I mentioned earlier that there is little I can do about global conflicts.   But, if I understand the value of dialogue as a way to see the world as the other sees it, maybe I can have a small impact on what is going on in our world.  If I recognize that the diatribe often associated with condemning the other is based on ignorance I can make an effort to become informed.  I can seek to see the world as the other sees the world.  And in that process, maybe I can find a common link that we can build on.

In my own life, I have made an effort to get to know others who are different from me.  With respect and healthy curiosity I have found truly delightful opportunities to see the world through the eyes of people from other cultures and background.

We know that our attitudes and behavior toward others is based on our experience and beliefs about the other.  When we allow our beliefs to be formed by the unexamined opinions spoon fed to us, we have given away something of ourselves.  When listening to a media report on the “news” can we ask ourselves the simple question, “Is this true?”, or is it pre-digested propaganda that we have accepted without question?

In our relationships and in our world, there are differences.  That is what diversity is all about and it is good.  There is also common ground that we can use to build bridges between us.  Let’s build some more bridges.

For a short two minute video illustrating these principals click here


The Miracle of Dialogue

Dr. Ken Larsen

About 40 years ago I read a book.  The Miracle of Dialogue  written by a pastor, Reuel Howe.  It’s out of print but you can sometimes find a used copy.  The book has had a profound influence on my life.  I’ll share with you   Dr. Howe’s  opening paragraph.  It is rich in meaning:

“Every man is a potential adversary, even those whom we love.  Only through dialogue are we saved from this enmity toward one another.  Dialogue is to love, what blood is to the body.  When the flow of blood stops, the body dies.  When dialogue stops, love dies and resentment and hate are born.  But dialogue can restore a dead relationship.  Indeed, this is the miracle of dialogue: it can bring relationship into being, and it can bring into being once again a relationship that has died.”

We have come to realize that meeting our need for love and belonging can only happen when we connect with another.  There are many ways of connecting, but the ability to communicate and share our meaning with another is paramount.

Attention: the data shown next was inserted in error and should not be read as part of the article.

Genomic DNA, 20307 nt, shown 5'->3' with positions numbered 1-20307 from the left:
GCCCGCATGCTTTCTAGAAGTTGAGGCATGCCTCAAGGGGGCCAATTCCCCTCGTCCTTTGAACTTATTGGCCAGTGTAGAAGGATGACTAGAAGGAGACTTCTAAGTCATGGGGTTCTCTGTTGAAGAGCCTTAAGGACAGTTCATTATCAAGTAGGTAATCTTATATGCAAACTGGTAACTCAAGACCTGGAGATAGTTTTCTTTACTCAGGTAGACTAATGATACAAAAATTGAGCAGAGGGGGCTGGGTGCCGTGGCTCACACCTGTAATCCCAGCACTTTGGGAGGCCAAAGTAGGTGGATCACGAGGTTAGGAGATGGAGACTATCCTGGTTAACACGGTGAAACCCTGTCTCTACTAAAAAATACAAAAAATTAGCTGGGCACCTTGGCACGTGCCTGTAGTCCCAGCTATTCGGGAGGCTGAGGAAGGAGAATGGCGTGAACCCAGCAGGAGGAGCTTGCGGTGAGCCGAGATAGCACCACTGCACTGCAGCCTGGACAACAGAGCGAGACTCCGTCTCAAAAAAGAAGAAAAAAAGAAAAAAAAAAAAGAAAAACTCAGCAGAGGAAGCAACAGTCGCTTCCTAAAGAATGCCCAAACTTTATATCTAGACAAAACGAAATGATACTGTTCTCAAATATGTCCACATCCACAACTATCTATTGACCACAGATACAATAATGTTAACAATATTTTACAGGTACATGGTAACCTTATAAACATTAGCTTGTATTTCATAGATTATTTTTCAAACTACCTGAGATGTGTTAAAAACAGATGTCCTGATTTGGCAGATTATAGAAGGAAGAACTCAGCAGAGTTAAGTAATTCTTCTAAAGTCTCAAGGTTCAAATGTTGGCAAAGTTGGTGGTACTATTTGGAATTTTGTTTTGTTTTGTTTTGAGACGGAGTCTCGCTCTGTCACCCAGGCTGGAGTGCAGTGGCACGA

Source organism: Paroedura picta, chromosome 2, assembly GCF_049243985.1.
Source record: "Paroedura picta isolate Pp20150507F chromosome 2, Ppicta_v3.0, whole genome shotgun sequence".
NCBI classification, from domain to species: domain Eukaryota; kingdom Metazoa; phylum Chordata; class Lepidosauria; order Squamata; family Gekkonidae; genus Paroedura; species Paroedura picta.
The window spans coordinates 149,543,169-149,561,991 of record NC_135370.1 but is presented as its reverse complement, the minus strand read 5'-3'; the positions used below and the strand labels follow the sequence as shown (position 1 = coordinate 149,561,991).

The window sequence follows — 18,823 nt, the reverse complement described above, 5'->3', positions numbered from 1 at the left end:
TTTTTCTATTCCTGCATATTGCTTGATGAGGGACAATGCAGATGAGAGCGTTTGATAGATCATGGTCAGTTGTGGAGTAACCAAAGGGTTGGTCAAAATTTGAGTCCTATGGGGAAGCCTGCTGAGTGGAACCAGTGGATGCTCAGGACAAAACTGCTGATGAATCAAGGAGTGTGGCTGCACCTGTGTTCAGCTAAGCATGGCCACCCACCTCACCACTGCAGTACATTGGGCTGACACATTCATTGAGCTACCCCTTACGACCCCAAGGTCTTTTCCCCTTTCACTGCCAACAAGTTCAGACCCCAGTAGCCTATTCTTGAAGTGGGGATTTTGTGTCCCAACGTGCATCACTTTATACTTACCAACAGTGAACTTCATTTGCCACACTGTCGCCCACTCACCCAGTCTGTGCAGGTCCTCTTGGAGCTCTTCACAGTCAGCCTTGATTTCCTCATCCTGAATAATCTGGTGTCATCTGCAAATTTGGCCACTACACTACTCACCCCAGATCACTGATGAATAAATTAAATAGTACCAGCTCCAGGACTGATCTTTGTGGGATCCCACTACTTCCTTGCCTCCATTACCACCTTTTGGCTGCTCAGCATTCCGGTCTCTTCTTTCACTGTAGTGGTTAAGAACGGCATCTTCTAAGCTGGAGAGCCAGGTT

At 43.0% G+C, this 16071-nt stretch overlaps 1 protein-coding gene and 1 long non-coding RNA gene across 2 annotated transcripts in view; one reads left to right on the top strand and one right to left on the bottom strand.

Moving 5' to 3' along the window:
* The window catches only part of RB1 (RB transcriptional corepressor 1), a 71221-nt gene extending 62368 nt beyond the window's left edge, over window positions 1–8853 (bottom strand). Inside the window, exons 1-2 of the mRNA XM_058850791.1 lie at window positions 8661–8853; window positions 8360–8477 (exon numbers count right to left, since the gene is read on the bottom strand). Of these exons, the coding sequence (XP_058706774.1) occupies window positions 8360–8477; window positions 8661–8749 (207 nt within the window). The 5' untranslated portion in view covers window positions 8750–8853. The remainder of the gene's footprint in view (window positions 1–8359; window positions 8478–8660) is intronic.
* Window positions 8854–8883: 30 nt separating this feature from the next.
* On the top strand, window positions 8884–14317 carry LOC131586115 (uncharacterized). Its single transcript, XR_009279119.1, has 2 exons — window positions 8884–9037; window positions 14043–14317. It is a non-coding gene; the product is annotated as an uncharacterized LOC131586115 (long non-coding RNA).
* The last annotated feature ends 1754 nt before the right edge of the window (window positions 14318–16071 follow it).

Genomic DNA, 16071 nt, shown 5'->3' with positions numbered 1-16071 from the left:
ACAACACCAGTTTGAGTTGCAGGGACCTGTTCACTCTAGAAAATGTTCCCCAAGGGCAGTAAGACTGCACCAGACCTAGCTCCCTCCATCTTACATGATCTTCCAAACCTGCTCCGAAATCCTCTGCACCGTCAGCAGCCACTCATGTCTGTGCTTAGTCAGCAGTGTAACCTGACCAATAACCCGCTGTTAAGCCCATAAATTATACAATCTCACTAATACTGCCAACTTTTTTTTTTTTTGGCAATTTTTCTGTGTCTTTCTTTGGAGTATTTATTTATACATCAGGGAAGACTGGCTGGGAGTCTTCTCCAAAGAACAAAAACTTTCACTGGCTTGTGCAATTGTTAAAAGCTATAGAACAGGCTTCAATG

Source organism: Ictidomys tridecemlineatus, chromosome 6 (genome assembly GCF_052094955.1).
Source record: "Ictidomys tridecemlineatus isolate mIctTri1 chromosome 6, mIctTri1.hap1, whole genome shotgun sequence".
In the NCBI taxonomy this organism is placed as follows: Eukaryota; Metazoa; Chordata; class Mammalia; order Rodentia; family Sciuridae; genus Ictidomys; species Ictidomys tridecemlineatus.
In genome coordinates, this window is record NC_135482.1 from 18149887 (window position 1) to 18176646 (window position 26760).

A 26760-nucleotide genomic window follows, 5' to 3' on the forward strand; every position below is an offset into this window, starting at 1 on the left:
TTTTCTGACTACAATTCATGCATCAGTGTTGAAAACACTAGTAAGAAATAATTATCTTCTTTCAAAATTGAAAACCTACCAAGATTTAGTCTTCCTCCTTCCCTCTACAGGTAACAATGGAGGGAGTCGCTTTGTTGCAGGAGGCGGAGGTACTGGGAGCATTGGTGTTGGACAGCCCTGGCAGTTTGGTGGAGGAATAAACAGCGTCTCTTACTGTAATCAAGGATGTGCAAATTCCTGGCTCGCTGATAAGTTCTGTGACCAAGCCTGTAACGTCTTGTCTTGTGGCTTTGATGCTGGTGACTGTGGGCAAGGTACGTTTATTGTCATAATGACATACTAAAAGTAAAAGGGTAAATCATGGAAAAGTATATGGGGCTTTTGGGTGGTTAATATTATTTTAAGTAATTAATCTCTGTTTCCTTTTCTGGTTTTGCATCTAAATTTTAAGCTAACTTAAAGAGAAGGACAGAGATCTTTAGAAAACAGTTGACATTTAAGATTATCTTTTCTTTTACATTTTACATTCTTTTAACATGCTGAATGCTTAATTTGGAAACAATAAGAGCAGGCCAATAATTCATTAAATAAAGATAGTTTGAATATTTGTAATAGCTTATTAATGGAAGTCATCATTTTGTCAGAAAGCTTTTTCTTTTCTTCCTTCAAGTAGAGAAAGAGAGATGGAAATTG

If dialogue is so important, why do misunderstandings and conflict arise among us?  I submit one major obstacle is that each party in the dialogue has a  different meaning for the same experience.


What can we do to overcome this obstacle?  I believe it starts with what we want from our dialogue.  Are we just waiting for the other person to shut up so we can tell it like it REALLY is?  Sadly I see that sort of thing happening a lot.  We start out with the compulsion to be understood and we will push our point of view with that end in mind.

What if we would turn that around?  Rather than being preoccupied with being understood, why don’t we make the choice (Yes, it is a choice and it takes effort) to start with working to be sure that both parties are understood and that a meeting of meanings has occurred?  Dialogue is possible when there is common ground.  It takes a certain level of determination and patience to find that common ground.


Let me share an example I had with one of my daughters a while back.  She was an English major and had been reading a biography of Lord Byron.  I was involved in some project and Naomi came into the room wanting to share what she was reading.  “Dad, did you know Lord Byron’s heart was buried in Greece?”  I blurted in response, “Why would anyone want to bury a heart in grease?”

She looked at me funny, knowing that something wasn’t connecting in our exchange.  She caught it first, “Daaaad (you know how daughters can make that one syllable word stretch out a long ways)  it wasn’t bacon grease, it was the country of Greece.”  We both started to laugh.  After that exchange I began to wonder just how many misunderstandings and conflicts have started with just such a simple missed meaning.

To enhance our mental health and happiness, let’s agree that disagreements have no right to happen until there is agreement that both parties have the same meanings for the same words.